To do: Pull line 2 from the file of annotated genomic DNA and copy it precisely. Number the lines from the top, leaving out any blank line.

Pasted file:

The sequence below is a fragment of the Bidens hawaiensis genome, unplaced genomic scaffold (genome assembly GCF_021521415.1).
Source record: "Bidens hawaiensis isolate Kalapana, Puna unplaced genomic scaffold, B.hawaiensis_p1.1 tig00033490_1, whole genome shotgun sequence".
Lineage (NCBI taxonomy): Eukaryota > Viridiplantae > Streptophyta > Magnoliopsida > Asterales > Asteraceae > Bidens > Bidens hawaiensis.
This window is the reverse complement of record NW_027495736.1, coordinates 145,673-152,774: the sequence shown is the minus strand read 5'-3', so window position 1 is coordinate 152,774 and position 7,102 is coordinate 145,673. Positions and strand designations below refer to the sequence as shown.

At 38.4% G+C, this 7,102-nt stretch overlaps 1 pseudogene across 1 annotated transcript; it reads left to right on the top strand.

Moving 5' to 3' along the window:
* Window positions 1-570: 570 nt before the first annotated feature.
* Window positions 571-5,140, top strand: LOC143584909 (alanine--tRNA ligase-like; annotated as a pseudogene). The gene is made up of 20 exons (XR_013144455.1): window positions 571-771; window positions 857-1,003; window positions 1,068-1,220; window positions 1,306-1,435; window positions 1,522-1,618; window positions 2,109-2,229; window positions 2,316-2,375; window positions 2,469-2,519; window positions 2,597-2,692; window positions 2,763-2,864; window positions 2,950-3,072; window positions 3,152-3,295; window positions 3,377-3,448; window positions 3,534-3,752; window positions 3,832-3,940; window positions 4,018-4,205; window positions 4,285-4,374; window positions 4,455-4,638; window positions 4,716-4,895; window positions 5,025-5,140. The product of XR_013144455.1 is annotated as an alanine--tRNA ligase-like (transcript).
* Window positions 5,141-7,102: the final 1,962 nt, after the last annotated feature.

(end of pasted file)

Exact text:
Source record: "Bidens hawaiensis isolate Kalapana, Puna unplaced genomic scaffold, B.hawaiensis_p1.1 tig00033490_1, whole genome shotgun sequence".